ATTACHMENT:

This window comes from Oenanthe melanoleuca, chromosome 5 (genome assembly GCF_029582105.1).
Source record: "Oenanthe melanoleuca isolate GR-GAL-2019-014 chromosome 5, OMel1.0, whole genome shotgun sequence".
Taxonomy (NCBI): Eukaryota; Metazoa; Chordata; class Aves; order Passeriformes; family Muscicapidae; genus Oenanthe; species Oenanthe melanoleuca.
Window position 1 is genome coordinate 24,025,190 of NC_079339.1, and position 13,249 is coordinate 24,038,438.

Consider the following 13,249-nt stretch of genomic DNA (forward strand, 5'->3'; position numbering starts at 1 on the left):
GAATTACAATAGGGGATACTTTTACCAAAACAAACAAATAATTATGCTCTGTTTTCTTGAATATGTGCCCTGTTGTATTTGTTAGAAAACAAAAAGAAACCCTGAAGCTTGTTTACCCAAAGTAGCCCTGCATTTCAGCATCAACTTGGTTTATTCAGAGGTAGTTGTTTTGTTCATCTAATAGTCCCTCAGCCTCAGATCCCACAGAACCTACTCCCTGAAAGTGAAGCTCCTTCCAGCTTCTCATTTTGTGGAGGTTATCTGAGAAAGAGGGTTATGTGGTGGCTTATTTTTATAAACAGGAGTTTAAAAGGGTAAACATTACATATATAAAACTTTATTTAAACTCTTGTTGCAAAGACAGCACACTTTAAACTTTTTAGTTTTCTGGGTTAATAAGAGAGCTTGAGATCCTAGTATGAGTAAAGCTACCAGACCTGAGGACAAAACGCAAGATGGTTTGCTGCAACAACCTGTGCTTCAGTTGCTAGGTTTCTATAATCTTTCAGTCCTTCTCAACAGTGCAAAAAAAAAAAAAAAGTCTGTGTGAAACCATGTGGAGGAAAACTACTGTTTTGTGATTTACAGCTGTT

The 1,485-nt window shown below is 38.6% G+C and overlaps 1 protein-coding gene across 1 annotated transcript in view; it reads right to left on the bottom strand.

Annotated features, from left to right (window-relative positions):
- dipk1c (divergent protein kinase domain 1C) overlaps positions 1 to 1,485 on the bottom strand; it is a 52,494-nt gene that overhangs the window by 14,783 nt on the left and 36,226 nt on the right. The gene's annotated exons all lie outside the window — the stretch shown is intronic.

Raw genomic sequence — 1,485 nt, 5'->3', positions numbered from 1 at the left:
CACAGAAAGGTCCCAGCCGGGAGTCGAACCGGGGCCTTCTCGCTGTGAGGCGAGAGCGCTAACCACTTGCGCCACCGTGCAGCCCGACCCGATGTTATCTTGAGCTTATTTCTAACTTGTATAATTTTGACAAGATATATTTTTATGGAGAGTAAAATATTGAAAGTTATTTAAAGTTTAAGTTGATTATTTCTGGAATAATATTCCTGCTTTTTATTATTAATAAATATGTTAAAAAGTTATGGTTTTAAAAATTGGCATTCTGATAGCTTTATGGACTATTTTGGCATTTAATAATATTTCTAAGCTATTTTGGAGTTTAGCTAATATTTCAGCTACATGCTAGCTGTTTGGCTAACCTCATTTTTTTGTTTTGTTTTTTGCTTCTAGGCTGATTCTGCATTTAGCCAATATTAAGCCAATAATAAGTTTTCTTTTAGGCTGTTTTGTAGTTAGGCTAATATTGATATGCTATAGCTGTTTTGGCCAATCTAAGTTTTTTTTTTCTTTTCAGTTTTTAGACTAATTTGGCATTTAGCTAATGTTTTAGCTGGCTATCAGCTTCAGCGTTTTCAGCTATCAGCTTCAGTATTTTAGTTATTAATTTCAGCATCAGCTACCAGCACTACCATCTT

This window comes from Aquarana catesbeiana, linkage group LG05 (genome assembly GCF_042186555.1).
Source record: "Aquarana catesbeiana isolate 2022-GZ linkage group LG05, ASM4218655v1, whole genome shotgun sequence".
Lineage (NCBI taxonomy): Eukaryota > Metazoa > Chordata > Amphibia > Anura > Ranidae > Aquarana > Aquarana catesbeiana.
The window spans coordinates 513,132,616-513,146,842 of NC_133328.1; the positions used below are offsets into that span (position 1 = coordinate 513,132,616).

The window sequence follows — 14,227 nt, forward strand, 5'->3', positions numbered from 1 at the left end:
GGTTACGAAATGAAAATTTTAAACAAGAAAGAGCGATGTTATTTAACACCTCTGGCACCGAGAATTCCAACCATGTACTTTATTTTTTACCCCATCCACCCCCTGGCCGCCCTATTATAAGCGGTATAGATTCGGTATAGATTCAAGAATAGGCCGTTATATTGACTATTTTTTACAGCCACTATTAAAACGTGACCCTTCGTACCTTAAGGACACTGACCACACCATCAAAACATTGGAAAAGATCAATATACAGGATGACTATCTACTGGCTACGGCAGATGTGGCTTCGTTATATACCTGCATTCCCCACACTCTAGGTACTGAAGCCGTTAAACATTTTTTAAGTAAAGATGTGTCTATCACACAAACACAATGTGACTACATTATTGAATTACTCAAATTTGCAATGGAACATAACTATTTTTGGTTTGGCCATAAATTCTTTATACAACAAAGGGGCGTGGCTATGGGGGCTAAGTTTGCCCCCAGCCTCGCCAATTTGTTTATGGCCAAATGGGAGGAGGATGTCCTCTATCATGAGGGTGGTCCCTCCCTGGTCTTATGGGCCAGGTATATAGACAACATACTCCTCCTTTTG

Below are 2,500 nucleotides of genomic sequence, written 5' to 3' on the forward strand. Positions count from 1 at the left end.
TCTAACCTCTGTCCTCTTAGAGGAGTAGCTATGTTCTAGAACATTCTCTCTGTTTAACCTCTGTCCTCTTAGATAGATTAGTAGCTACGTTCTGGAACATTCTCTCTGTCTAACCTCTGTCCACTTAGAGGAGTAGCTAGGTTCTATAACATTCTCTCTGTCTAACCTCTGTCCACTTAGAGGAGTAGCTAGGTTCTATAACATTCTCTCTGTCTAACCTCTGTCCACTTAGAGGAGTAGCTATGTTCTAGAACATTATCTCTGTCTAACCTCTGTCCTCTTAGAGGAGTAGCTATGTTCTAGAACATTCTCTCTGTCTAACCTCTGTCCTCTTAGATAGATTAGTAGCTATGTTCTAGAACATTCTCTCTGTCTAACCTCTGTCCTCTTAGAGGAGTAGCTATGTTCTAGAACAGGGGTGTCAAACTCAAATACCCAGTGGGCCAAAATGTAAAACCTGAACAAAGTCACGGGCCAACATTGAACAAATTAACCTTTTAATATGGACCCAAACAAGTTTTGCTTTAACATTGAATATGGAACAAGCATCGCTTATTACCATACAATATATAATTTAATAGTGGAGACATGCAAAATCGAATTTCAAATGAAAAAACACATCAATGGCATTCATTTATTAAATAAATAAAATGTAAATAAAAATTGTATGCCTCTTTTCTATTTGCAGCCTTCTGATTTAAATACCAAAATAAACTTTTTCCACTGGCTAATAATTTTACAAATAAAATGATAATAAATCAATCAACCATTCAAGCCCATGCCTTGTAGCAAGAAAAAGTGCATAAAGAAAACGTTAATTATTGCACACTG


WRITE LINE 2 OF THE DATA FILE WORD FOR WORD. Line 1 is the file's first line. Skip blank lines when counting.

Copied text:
Source record: "Oenanthe melanoleuca isolate GR-GAL-2019-014 chromosome 5, OMel1.0, whole genome shotgun sequence".